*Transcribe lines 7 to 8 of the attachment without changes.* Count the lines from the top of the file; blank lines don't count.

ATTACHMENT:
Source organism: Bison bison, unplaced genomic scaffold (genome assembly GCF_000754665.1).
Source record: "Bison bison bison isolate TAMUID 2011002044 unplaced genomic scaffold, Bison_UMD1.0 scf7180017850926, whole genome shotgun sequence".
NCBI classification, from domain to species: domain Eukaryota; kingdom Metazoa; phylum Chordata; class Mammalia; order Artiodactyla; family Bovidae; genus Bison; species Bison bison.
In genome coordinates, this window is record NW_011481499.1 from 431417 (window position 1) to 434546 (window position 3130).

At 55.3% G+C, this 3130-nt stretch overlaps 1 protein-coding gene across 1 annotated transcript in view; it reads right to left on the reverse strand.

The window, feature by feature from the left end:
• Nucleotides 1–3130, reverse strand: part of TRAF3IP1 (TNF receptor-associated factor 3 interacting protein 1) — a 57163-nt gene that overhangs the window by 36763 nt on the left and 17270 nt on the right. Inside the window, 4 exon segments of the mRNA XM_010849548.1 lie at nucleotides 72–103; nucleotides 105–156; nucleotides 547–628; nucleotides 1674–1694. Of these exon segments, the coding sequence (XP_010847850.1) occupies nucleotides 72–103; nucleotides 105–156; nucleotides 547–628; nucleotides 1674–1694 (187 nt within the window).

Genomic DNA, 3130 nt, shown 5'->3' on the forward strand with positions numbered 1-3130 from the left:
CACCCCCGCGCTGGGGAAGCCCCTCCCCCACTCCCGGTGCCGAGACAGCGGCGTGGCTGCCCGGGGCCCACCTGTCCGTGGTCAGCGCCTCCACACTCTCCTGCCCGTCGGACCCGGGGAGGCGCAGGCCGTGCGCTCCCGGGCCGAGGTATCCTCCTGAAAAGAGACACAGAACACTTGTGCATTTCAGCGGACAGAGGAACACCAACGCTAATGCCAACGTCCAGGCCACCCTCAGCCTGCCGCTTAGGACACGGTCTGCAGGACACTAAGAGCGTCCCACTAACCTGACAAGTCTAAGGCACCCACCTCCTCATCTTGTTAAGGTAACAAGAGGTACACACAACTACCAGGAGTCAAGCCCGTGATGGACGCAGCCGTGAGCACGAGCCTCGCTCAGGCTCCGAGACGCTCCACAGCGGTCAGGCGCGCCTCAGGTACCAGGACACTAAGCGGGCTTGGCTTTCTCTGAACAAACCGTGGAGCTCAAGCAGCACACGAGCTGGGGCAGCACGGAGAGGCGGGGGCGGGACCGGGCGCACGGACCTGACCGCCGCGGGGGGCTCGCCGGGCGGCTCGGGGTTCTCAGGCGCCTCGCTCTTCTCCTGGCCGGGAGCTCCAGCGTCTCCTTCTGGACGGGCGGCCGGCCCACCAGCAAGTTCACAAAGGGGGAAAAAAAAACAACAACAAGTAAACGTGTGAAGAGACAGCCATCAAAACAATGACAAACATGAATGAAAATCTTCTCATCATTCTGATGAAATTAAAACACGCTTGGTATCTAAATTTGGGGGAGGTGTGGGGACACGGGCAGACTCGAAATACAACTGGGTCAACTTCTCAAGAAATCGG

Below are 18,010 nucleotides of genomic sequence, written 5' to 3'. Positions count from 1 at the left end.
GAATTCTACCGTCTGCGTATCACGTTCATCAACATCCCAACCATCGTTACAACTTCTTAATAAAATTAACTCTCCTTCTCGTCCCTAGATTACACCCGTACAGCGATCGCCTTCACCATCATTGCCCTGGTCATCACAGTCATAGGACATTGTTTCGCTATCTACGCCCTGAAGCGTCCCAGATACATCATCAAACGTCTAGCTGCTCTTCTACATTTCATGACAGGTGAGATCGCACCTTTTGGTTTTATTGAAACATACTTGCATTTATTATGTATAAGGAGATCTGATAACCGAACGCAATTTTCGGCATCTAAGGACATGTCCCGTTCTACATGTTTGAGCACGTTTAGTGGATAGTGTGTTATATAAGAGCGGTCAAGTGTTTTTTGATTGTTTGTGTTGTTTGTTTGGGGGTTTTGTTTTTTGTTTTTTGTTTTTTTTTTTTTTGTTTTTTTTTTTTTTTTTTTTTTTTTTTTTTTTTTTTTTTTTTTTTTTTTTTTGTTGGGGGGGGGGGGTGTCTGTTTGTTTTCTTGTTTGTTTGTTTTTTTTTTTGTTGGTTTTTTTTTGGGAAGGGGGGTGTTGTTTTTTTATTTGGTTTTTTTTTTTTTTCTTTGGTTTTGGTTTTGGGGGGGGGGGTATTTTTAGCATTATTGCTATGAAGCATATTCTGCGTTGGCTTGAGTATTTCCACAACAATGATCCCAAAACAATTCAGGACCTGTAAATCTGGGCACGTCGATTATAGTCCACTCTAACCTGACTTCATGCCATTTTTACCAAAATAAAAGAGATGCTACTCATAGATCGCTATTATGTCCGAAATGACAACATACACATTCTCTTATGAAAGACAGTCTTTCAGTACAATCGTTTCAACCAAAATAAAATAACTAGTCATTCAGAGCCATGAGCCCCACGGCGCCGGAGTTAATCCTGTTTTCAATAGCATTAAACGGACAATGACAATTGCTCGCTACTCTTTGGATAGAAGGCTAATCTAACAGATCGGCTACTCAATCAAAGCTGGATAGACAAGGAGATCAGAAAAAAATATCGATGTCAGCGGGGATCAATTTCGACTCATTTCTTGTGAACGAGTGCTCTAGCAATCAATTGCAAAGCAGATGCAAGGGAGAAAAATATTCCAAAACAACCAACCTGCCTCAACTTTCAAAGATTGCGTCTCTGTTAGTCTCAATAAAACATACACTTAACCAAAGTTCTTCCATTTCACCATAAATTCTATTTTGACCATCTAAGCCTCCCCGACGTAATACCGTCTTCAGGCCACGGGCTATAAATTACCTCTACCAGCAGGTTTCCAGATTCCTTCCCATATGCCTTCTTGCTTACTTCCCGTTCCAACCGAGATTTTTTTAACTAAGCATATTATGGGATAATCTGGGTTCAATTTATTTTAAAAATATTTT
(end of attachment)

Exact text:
• Nucleotides 1–3130, reverse strand: part of TRAF3IP1 (TNF receptor-associated factor 3 interacting protein 1) — a 57163-nt gene that overhangs the window by 36763 nt on the left and 17270 nt on the right. Inside the window, 4 exon segments of the mRNA XM_010849548.1 lie at nucleotides 72–103; nucleotides 105–156; nucleotides 547–628; nucleotides 1674–1694. Of these exon segments, the coding sequence (XP_010847850.1) occupies nucleotides 72–103; nucleotides 105–156; nucleotides 547–628; nucleotides 1674–1694 (187 nt within the window).

Genomic DNA, 3130 nt, shown 5'->3' on the forward strand with positions numbered 1-3130 from the left: